Pittsburgh Update

Pittsburgh Update publishes weekly summaries of recent developments in the Episcopal Diocese of Pittsburgh, The Episcopal Church, and the Anglican Communion that affect or could affect Pittsburgh Episcopalians. Emphasis is on reporting, not interpretation. This is a service of Progressive Episcopalians of Pittsburgh. This site is in no way affiliated with the Episcopal Diocese of Pittsburgh or the Anglican Diocese of Pittsburgh.

A Pittsburgh Episcopal Voice          

A Service of Progressive Episcopalians of Pittsburgh         

Monday, April 25, 2011

News for Week Ending 4/25/2011

Kansas objects to Section 4 of Covenant

The 2012 General Convention deputation of the Episcopal Diocese of Kansas wrote to the Executive Council Task Force on the Anglican Covenant April 24, 2011. In their letter, members of the House of Deputies expressed no concerns about Sections 1–3 of the Anglican Covenant, but they declared that they do not support Section 4, with its penalties of “relational consequences.” According to the letter, “The deputation believes that the inclusion of such penalties would be antithetical to any covenantal relationship. The inclusion of penalties is consistent with a contractual or legal relationship in the secular world, not a covenantal relationship.”

Virginia diocese settles with another church on eve of return to court

On April 19, 2011, the Episcopal Diocese of Virginia announced an agreement with another of the churches that attempted to leave the diocese in 2006 while retaining parish property. The agreement comes two months after the diocese settled with Church of Our Saviour, Oatlands, and only days before the remaining parties in the property litigation in Virginia returned to court. (See Pittsburgh Update story here.)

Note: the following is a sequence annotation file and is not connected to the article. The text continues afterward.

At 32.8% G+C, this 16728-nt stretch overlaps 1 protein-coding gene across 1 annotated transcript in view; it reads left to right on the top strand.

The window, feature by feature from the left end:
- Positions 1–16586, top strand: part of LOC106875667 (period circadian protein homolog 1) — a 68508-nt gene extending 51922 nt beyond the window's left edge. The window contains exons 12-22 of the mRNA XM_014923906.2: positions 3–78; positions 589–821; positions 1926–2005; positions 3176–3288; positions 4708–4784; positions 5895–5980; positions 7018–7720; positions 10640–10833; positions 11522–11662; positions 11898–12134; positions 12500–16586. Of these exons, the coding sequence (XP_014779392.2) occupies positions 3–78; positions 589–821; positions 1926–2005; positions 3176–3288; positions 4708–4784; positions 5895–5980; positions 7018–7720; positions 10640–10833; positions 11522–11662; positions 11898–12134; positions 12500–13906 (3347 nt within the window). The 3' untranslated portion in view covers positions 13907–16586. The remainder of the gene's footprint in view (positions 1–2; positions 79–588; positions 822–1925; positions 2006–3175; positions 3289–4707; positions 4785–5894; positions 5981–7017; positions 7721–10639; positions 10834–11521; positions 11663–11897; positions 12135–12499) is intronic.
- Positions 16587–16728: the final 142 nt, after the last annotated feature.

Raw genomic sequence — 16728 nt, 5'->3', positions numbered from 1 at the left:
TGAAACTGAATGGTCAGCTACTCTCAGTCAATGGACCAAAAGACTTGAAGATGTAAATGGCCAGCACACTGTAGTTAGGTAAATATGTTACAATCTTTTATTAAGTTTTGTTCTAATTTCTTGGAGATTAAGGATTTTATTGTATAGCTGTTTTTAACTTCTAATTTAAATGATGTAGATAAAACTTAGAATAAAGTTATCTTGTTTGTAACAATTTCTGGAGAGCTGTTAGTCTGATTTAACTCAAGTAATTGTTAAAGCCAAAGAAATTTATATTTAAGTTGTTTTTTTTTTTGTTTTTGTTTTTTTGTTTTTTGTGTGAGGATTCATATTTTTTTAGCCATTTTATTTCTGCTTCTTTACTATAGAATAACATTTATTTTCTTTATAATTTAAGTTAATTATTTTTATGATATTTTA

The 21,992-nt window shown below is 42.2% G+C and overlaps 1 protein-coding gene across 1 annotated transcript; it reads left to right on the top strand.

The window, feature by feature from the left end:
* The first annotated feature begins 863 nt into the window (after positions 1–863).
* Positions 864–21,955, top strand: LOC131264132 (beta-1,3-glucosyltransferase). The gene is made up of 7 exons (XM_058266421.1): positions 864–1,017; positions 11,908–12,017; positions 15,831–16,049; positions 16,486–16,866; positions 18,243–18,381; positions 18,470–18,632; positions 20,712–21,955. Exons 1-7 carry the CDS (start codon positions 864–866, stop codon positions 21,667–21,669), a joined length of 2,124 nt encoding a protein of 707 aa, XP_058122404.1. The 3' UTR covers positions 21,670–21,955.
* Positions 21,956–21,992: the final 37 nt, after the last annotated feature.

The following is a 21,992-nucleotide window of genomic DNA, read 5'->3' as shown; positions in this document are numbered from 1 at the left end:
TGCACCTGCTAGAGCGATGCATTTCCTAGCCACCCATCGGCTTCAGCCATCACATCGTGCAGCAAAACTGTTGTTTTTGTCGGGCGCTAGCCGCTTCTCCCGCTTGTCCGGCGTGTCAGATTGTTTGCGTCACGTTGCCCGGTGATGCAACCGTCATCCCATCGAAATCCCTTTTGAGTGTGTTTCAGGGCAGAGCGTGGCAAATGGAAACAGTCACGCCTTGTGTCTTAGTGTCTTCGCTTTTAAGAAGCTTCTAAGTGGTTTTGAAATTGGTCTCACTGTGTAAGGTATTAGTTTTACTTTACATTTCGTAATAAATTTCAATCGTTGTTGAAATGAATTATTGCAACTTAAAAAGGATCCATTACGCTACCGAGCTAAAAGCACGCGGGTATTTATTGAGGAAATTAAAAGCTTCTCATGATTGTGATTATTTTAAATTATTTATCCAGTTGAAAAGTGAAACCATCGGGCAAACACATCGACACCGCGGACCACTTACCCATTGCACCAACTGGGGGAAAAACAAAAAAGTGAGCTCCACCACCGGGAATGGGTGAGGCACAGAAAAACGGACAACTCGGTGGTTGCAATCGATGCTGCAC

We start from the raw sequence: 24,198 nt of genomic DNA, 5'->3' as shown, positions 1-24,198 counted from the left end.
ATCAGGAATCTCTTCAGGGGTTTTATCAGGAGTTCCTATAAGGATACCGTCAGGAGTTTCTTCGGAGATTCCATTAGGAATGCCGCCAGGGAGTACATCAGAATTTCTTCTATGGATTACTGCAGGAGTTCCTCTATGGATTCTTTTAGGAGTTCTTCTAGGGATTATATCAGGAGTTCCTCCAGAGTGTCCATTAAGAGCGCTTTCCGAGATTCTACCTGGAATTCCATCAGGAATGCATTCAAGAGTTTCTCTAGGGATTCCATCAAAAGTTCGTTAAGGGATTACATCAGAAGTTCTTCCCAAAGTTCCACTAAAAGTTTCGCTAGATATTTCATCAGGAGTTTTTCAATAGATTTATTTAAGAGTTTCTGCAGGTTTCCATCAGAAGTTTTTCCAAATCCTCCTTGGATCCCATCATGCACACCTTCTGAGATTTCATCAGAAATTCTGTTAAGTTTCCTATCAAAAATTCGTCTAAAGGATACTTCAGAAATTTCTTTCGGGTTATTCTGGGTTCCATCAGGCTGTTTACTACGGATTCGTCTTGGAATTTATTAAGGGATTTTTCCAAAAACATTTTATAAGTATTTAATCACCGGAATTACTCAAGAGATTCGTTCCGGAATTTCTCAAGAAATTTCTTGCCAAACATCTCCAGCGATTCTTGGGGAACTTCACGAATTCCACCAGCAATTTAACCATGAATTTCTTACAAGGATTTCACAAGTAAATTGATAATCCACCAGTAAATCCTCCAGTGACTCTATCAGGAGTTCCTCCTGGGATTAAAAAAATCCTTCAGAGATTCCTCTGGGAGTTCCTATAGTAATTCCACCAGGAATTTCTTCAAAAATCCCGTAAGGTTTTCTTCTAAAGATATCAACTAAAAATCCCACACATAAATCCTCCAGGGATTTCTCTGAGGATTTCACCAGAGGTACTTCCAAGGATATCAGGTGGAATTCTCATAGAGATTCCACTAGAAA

Church of the Word, Gainsville, reached an agreement with the diocese April 18 that reflects “a set of unique circumstances” regarding the Gainsville church building. A road construction project near the church negatively impacts the viability of the church at its present location. The church is being allowed to keep most of its real and personal property, but the diocese will retain a $1.95 million compensatory payment from the Virginia Department of Transportation. In addition, Church of the Word will disaffiliate from the Anglican Church in North America, the Anglican District of Virginia, and the Convocation of Anglicans in North America for a period of five years, although the intention is to re-affiliate after that period.

Episcopal News Service has additional details here. Church of the Word issued a press release and offers background information.

On April 25, the diocese, Episcopal Church, and the seven churches that have not yet settled, began another trial in the court of Fairfax County Circuit Judge Randy Bellows. Associated Press reported on the beginning of the trial here.

Ohio court rules for Diocese of Ohio

Episcopal News Service reported April 20, 2011, that an Ohio judge ruled April 15 that five parishes that sought to break away from the Episcopal Diocese of Ohio do not have the right to retain their property. Judge Deena Calabrese based his decision largely on the Episcopal Church’s Dennis Canon. The litigation dates from 2008. Additional details can be read in the ENS story and this post from The Lead.

Legal maneuverings continue in Fort Worth case

The litigation over the split of the Episcopal Diocese of Fort Worth continues on several fronts. No definitive judgments were handed down in the past week, but the Episcopal Church diocese reported on a numbers of moves by the parties, along with links to court filings. That report can be found here.

Presiding Bishop visits Pittsburgh

As announced here two weeks ago, Presiding Bishop Katharine Jefferts Schori visited the Episcopal Diocese of Pittsburgh April 19, 2011. Details of her visit can be read in stories and a blog post from the Pittsburgh Tribune Review and the Pittsburgh Post-Gazette here and here.

Monday, April 18, 2011

News for Week Ending 4/18/2011

Dioceses decide against Covenant

Two widely spaced dioceses have decided to oppose adoption of the Anglican Covenant in their respective churches.On April 13, 2011, the General Convention deputation of the Episcopal Diocese of Los Angeles, citing extensive discussions in the diocese, issued a statement saying that its members had decided “to recommend that The Episcopal Church not endorse the final draft of the Anglican Covenant,” but that they support continued conversations within the Anglican Communion. (A report from the diocese can be found here.)

On April 18, 2011, it was announced by the Anglican Church in Aotearoa, New Zealand and Polynesia that a diocese, the Maori diocese of Te Manawa o Te Wheke, has rejected the Covenant as a threat to Maori sovereignty. This is the first diocese in the church to decide against adopting the Covenant. More information can be read here.

Diocese regroups after chancellor loss